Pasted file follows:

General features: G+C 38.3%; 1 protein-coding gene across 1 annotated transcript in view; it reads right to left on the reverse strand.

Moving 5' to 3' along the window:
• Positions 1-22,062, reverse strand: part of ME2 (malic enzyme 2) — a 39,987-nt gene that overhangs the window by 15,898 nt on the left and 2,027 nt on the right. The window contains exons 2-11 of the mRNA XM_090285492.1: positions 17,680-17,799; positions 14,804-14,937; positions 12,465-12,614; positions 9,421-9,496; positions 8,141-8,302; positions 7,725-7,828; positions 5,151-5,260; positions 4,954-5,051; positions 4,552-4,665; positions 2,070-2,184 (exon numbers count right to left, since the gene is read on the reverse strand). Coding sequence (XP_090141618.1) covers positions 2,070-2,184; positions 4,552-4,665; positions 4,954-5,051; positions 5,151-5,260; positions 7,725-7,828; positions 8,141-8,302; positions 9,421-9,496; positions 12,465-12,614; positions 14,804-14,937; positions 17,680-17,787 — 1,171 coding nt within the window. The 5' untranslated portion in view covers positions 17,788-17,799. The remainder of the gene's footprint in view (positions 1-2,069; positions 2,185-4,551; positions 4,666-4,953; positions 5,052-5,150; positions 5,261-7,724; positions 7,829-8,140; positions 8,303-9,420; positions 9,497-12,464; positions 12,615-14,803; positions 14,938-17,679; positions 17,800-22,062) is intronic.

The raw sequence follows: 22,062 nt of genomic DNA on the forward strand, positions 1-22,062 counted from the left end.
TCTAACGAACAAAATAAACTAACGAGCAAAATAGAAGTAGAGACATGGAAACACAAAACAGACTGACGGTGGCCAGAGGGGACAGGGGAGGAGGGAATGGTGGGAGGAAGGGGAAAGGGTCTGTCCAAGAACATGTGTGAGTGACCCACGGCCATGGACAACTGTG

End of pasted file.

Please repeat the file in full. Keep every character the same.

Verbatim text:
General features: G+C 38.3%; 1 protein-coding gene across 1 annotated transcript in view; it reads right to left on the reverse strand.

Moving 5' to 3' along the window:
• Positions 1-22,062, reverse strand: part of ME2 (malic enzyme 2) — a 39,987-nt gene that overhangs the window by 15,898 nt on the left and 2,027 nt on the right. The window contains exons 2-11 of the mRNA XM_090285492.1: positions 17,680-17,799; positions 14,804-14,937; positions 12,465-12,614; positions 9,421-9,496; positions 8,141-8,302; positions 7,725-7,828; positions 5,151-5,260; positions 4,954-5,051; positions 4,552-4,665; positions 2,070-2,184 (exon numbers count right to left, since the gene is read on the reverse strand). Coding sequence (XP_090141618.1) covers positions 2,070-2,184; positions 4,552-4,665; positions 4,954-5,051; positions 5,151-5,260; positions 7,725-7,828; positions 8,141-8,302; positions 9,421-9,496; positions 12,465-12,614; positions 14,804-14,937; positions 17,680-17,787 — 1,171 coding nt within the window. The 5' untranslated portion in view covers positions 17,788-17,799. The remainder of the gene's footprint in view (positions 1-2,069; positions 2,185-4,551; positions 4,666-4,953; positions 5,052-5,150; positions 5,261-7,724; positions 7,829-8,140; positions 8,303-9,420; positions 9,497-12,464; positions 12,615-14,803; positions 14,938-17,679; positions 17,800-22,062) is intronic.

The raw sequence follows: 22,062 nt of genomic DNA on the forward strand, positions 1-22,062 counted from the left end.
TCTAACGAACAAAATAAACTAACGAGCAAAATAGAAGTAGAGACATGGAAACACAAAACAGACTGACGGTGGCCAGAGGGGACAGGGGAGGAGGGAATGGTGGGAGGAAGGGGAAAGGGTCTGTCCAAGAACATGTGTGAGTGACCCACGGCCATGGACAACTGTG